There is general social agreement that discrimination on the basis of gender, sexuality or race is wrong – and that increasing diversity along these lines is good.
Ideological diversity? Not so much.
In fact, while noteworthy progress has been made since the 90s in terms of representation for women and ethnic or racial minority groups, the ideological underrepresentation problem is actually growing worse. These trends have had significant negative impacts on the quality and impact of social research.
Yet, even for those who recognize that the lack of ideological diversity is a problem – many are unsure how the scale of this challenge compares to, say, (under)representation of racial, sexual or gender minorities.
This is both an empirical question and a normative question. Here, I will address the former dimension by comparing rates of faculty identification across different identity measures (for interested readers, my thoughts on the moral and practical aspects of the question are available in a new essay for the Times Higher Education).
With regards to race, research has shown that whites and Asians are overrepresented among tenured faculty. In terms of gender, men are overrepresented among full-time tenured faculty, while women tend to be concentrated in adjunct or otherwise non-tenured positions. Lesbians and gays are also overrepresented among faculty, especially in social research fields.
Progressives are vastly overrepresented in the academy. According to the most comprehensive study on faculty political leanings to date (Gross & Simmons 2014), progressives outnumber conservatives by 10:1 in the humanities and social sciences, despite the fact that conservatives outnumber liberals in the general U.S. population (and pretty much always have).
Comparing Underrepresentation Rates
In order to more easily compare levels of underrepresentation among groups, we can create a common representation quotient by dividing the percentage of representation each group has among full-time faculty divided by the share these groups comprise of the total U.S. population.
On this scale, approaching “1” would signal parity between representation in the academy v. the broader society. Exceeding “1” would indicate overrepresentation, while approaching “0” would indicate increasingly severe underrepresentation. In descending order, the breakdown is as follows:
|Group||Share of the U.S. Professoriate||Percentage of the U.S. Population||Representation Quotient||Source(s)|
|11||6||1.83||U.S. Census Bureau, Myers 2016|
|Liberals||44||26[*]||1.69||Gross & Simmons 2014, Gallup 2018|
|Whites||75||61||1.23||U.S. Census Bureau, Myers 2016|
|Men||59||49||1.2||U.S. Census Bureau, Steiger 2013|
|Women||41||51||0.8||U.S. Census Bureau, Steiger 2013|
|Blacks||5||13||0.38||U.S. Census Bureau, Myers 2016|
|Conservatives||9||35||0.26||Gross & Simmons 2014, Gallup 2018|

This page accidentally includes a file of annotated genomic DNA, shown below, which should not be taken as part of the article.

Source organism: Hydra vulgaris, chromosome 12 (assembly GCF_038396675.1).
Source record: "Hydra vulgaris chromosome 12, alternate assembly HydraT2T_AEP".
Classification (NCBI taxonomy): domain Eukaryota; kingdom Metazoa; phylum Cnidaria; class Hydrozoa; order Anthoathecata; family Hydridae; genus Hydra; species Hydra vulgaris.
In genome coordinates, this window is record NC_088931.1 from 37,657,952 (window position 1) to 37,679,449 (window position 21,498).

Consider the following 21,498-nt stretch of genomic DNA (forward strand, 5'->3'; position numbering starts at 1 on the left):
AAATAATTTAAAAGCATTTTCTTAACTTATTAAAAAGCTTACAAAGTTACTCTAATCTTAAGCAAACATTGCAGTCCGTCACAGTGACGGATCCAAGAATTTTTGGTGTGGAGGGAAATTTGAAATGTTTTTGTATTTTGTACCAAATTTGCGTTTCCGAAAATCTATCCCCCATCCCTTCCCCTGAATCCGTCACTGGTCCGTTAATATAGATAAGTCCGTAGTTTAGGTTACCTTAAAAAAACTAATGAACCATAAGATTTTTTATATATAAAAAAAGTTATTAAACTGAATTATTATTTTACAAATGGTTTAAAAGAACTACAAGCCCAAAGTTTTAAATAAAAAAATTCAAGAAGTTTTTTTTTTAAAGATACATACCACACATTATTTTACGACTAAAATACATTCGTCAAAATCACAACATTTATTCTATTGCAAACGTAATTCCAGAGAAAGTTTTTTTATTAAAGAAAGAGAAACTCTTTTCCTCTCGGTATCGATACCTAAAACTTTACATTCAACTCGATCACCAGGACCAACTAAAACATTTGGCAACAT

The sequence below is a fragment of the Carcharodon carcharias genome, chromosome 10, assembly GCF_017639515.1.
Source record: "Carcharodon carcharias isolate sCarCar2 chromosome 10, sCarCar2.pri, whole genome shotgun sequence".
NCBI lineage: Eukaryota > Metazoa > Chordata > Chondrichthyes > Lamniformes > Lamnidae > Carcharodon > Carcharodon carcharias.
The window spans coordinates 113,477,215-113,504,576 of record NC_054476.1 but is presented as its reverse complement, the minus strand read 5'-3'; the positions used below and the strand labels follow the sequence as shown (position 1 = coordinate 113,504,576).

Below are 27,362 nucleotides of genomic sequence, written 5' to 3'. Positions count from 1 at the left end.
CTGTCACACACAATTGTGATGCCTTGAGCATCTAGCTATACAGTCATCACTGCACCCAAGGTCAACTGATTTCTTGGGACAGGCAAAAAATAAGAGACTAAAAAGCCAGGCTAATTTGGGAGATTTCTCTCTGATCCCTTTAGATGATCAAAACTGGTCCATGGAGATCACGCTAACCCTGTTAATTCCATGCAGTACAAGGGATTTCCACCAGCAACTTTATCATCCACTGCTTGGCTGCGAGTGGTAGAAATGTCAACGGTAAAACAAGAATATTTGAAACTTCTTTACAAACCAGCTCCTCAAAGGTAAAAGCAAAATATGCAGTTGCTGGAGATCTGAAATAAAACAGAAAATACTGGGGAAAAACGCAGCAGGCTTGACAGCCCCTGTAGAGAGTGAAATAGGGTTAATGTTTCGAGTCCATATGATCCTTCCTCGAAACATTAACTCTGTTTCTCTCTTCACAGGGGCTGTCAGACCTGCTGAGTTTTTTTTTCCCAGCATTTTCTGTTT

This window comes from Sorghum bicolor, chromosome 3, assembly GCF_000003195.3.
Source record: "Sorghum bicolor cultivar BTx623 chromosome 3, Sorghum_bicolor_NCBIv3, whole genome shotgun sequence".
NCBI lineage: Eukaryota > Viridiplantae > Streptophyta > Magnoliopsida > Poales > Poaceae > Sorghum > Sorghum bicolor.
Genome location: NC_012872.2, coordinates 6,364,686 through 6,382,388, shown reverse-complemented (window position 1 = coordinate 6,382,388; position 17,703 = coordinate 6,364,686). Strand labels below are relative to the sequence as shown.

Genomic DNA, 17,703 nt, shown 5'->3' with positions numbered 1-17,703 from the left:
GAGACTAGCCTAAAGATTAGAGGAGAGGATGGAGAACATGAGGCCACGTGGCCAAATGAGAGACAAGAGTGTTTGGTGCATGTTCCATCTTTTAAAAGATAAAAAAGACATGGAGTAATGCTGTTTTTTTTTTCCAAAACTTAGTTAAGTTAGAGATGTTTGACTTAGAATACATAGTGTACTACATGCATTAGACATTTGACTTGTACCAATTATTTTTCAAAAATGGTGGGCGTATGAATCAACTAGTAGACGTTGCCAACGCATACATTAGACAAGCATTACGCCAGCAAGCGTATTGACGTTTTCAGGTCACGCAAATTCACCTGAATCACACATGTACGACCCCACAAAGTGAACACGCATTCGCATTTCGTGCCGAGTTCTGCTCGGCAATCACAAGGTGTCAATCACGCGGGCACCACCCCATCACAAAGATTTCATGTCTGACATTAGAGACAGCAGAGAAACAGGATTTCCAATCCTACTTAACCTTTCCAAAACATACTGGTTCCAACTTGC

|Hispanics||4||18||0.22||U.S. Census Bureau, Myers 2016|
This is the picture for U.S. colleges and universities overall. However, if we restrict our analysis to social science fields, the dynamic changes dramatically:
|Group||Share of the U.S. Social Science Professoriate||Percentage of the U.S. Population||Representation Quotient||Source(s)|
|Liberals||58||26 [*]||2.23||Gross & Simmons 2014, Gallup 2018|
|Whites||81||61||1.33||U.S. Census Bureau, National Science Foundation|
|7||6||1.17||U.S. Census Bureau, National Science Foundation|
|Men||50||49||1.02||U.S. Census Bureau, Ginther & Khan 2015|
|Women||50||51||0.98||U.S. Census Bureau, Ginther & Khan 2015|
|Blacks||5||13||0.38||U.S. Census Bureau, National Science Foundation|
|Hispanics||4||18||0.22||U.S. Census Bureau, National Science Foundation|
|Conservatives||5||35||0.14||Gross & Simmons 2014, Gallup 2018|
Looking at underrepresented groups: Women are even closer to parity in social research fields than in most other academic sectors. And while blacks and Hispanics are severely underrepresented among full-time faculty in the academy writ large, those faculty that are black and/or Hispanic tend to be heavily concentrated in social research fields (at the expense of STEM fields). However, there also happen to be more faculty employed in social research than most other occupational fields. Therefore, the representation quotients for blacks and Hispanics remain roughly unchanged, regardless of whether we are talking about social research fields in particular, or U.S. institutions of higher learning overall.
However, there is a significant downward shift in levels of ideological representation when we restrict our analysis to social research fields. The representation quotient for conservatives in social science fields is 0.14, which is significantly lower than any other major population group measured. In other words, the lack of ideological diversity seems to be vastly more pronounced in social research fields than underrepresentation in terms of gender, sexuality, and race.
Musa al-Gharbi is a Paul F. Lazarsfeld Fellow in Sociology at Columbia University and a research associate with Heterodox Academy. Readers can connect with his other work and social media via his website: https://musaalgharbi.com
A version of this article was originally published by Heterodox Academy